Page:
Karstbase Bibliography Database

Pressdee, C.
Engineering impacts of karst: a review of some engineering aspects of limestone weathering with case studies from devon and ireland, msc thesis
2001

The thesis aims to review the nature of karstic limestone terrains and the implications for engineering practices as a result of the uniquely difficult ground conditions they present. Case studies are included to highlight two very different, yet apparently common, engineering problems on karst. This abstract deals only with Linhay Hill Quarry in Ashburton, Devon where pinnacled rockhead and clay infilled dissolution pipes present problems in the extraction and processing of the limestone for use as aggregate.
The quarry has been in existence for over a hundred years and the current owners are drilling and blasting the Devonian limestone and processing it for a variety of purposes; namely aggregates for concrete, macadam and unbound applications. In the quarry, the rock is fairly evenly bedded and dipping towards the east. Near the ground surface it is extensively solution weathered to form a karst surface, which is now buried by more recent deposits. The extensive karst topography gives considerable problems, currently on the north side, where the intimate mixture of solution weathered limestone and later infilling clays and sandy sediments makes drilling and blasting difficult and contaminates the limestone material.
On the basis of the work carried out, the following summary of findings is presented:
Using published engineering classification schemes; the Chercombe Bridge Limestone in and around Linhay Hill Quarry has been classified as Class III to IV Karst ('Mature' to 'Complex' Karst, Waltham, 1999).
• The origin of the karst is proposed to be the result of a combination of subtropical climate and localised valley conditions in the early Tertiary. Weathering and erosion of the Dartmoor granite and adjacent Cretaceous rocks provided fluvial sediment to subsequently infill the solution channels and cavities in the limestone.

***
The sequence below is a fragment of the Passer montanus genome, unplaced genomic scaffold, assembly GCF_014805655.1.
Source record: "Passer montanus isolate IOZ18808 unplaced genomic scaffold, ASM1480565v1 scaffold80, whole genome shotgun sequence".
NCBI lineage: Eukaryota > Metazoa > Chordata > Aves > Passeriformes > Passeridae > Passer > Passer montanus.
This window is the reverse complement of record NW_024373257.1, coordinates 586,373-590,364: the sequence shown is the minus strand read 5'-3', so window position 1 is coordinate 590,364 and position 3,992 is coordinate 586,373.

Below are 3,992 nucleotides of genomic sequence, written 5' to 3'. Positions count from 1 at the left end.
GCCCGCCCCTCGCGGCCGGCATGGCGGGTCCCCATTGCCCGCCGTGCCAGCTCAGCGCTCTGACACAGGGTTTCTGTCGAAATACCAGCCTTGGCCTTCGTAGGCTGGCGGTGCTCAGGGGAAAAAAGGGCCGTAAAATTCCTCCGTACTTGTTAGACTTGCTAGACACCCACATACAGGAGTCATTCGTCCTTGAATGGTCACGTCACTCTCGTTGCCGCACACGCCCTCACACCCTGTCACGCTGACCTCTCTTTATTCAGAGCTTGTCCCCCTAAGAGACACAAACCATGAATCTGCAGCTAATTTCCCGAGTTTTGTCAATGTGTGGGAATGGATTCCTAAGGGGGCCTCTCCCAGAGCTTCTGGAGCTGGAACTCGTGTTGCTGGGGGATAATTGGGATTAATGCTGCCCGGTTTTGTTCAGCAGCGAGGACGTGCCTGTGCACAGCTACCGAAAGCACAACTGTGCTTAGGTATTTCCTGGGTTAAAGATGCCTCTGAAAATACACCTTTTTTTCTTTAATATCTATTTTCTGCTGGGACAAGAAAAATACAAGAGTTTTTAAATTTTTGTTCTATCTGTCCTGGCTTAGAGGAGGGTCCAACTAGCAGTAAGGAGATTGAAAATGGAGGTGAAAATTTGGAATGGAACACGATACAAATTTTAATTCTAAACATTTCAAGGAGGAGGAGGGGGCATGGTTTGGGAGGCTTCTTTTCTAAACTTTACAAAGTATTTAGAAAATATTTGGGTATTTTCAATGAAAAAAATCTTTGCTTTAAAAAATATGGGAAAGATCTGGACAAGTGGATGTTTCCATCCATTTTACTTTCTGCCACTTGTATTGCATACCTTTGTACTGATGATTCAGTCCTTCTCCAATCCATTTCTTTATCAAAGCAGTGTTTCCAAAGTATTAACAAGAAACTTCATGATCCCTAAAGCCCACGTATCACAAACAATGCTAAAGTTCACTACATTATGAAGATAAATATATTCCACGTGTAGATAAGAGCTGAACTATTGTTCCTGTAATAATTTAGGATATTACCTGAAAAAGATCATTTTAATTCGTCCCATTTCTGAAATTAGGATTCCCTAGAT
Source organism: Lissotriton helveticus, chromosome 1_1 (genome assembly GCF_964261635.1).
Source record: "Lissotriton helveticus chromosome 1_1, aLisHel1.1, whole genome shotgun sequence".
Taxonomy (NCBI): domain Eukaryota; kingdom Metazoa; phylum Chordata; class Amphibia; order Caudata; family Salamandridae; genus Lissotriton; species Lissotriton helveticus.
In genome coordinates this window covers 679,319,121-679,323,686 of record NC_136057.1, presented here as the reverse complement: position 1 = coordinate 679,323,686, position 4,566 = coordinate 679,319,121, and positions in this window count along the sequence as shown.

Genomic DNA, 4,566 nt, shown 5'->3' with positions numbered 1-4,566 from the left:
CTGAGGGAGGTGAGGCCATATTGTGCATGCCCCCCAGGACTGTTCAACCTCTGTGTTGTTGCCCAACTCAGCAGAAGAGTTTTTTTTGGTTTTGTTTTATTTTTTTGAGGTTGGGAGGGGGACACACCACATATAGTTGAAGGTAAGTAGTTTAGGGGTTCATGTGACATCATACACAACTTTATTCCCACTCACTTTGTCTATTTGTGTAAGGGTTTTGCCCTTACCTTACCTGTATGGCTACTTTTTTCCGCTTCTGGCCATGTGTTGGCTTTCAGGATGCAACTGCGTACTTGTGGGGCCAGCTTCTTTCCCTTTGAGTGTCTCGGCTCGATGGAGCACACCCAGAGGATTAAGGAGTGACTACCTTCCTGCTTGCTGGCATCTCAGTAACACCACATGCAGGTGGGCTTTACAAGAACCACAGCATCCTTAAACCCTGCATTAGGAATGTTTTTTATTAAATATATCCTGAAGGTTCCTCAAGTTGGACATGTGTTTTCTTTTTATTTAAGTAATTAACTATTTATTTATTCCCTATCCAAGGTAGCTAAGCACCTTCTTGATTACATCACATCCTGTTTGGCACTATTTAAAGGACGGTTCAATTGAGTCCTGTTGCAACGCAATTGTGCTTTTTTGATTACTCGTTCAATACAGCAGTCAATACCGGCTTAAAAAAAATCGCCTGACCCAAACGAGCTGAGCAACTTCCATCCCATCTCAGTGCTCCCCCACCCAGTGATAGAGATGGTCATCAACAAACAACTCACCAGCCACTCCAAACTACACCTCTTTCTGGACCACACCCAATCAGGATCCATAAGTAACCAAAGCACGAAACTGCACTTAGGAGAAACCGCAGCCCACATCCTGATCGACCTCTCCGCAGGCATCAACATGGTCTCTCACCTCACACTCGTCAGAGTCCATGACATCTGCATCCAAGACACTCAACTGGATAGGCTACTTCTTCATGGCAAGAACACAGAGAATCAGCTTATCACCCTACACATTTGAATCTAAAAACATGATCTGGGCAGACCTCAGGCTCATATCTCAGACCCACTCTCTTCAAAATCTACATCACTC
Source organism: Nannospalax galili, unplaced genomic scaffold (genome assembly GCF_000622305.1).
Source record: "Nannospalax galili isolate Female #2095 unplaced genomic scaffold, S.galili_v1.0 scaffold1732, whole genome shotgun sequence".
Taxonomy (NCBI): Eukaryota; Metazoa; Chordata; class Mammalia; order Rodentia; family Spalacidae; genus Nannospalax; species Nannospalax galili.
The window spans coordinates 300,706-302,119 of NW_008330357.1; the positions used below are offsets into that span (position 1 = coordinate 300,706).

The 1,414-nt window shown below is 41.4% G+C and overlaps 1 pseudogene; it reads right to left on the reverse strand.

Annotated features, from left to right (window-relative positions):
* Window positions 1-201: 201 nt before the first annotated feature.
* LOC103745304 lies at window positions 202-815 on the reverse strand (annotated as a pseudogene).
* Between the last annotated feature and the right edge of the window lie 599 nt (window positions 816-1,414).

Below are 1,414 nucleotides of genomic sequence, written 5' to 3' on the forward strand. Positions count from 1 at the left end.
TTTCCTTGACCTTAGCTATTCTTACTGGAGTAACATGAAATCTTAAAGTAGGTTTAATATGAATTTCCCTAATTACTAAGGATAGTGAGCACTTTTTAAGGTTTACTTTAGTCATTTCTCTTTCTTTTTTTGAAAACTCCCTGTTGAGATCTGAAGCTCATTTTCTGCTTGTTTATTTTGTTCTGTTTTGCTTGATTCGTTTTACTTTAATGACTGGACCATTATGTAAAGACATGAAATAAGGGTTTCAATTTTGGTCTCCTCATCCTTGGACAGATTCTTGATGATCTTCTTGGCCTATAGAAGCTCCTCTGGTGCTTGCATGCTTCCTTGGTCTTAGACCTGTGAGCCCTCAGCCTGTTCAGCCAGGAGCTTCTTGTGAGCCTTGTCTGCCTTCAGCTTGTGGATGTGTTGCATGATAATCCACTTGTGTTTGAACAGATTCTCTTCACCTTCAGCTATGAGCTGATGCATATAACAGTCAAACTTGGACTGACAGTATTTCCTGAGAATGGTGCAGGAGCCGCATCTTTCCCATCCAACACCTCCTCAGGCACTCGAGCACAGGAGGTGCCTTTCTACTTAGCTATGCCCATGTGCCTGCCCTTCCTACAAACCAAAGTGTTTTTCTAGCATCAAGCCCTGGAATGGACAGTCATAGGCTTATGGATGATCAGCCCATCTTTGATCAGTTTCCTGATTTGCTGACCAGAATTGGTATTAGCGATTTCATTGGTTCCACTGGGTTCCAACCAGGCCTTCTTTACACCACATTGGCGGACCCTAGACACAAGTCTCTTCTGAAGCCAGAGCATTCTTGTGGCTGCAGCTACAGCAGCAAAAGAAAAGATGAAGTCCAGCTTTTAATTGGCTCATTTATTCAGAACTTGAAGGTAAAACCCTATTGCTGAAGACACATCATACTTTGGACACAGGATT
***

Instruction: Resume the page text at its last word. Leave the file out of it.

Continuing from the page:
• The physical effects of weathering have been shown to reduce the strength and density of the limestone whilst increasing the water absorption. This has implications for the quality of aggregate produced in the quarry.
• The chemical effects of dolomitisation and solutional weathering have been shown to produce a highly variable material in the quarry.
• Residual insoluble minerals were found to be randomly distributed and exhibited typically high densities, high absorptions and high clay and iron oxide/hydroxide contents.
• The nature of the infilled karst together with the effects of weathering mentioned above has significantly affected the workings of the quarry with considerable cost implications. They are listed (in no particular order) as follows:
Overburden stripping extremely time consuming and costly.
Increased drilling times through clay infilled fissures/cavities.
Enforced blast hole surveying techniques due to variable ground.
Enforced blast charge restriction resulting in reduced primary fragmentation.
Induced dolines in the surrounding farmland.
Costs of washing/scrubbing of clay coated 'contaminated' rock.
Clay materials not always removed resulting in reduced efficiency of processing plant.
Quality of aggregates impaired by variable rock properties and presence of clay.
Implications for concrete and mortar include potentially reduced workability strength and durability

Devon, Ireland, karst